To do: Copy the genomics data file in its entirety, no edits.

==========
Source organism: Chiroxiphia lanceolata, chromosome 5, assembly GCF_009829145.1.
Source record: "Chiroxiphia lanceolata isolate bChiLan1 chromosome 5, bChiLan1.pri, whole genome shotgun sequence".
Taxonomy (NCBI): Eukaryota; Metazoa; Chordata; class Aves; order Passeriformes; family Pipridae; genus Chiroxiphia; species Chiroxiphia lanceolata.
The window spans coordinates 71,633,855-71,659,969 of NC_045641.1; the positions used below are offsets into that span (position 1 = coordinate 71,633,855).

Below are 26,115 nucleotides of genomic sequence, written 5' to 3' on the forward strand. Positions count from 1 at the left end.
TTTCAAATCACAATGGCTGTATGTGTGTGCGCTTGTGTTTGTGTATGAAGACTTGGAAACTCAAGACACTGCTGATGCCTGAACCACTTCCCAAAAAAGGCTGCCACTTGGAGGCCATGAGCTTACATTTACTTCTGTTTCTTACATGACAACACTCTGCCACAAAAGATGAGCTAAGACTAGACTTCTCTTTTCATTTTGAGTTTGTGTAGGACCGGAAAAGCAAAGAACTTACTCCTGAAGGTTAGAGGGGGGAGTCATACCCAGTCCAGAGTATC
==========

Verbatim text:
Source organism: Chiroxiphia lanceolata, chromosome 5, assembly GCF_009829145.1.
Source record: "Chiroxiphia lanceolata isolate bChiLan1 chromosome 5, bChiLan1.pri, whole genome shotgun sequence".
Taxonomy (NCBI): Eukaryota; Metazoa; Chordata; class Aves; order Passeriformes; family Pipridae; genus Chiroxiphia; species Chiroxiphia lanceolata.
The window spans coordinates 71,633,855-71,659,969 of NC_045641.1; the positions used below are offsets into that span (position 1 = coordinate 71,633,855).

Below are 26,115 nucleotides of genomic sequence, written 5' to 3' on the forward strand. Positions count from 1 at the left end.
TTTCAAATCACAATGGCTGTATGTGTGTGCGCTTGTGTTTGTGTATGAAGACTTGGAAACTCAAGACACTGCTGATGCCTGAACCACTTCCCAAAAAAGGCTGCCACTTGGAGGCCATGAGCTTACATTTACTTCTGTTTCTTACATGACAACACTCTGCCACAAAAGATGAGCTAAGACTAGACTTCTCTTTTCATTTTGAGTTTGTGTAGGACCGGAAAAGCAAAGAACTTACTCCTGAAGGTTAGAGGGGGGAGTCATACCCAGTCCAGAGTATC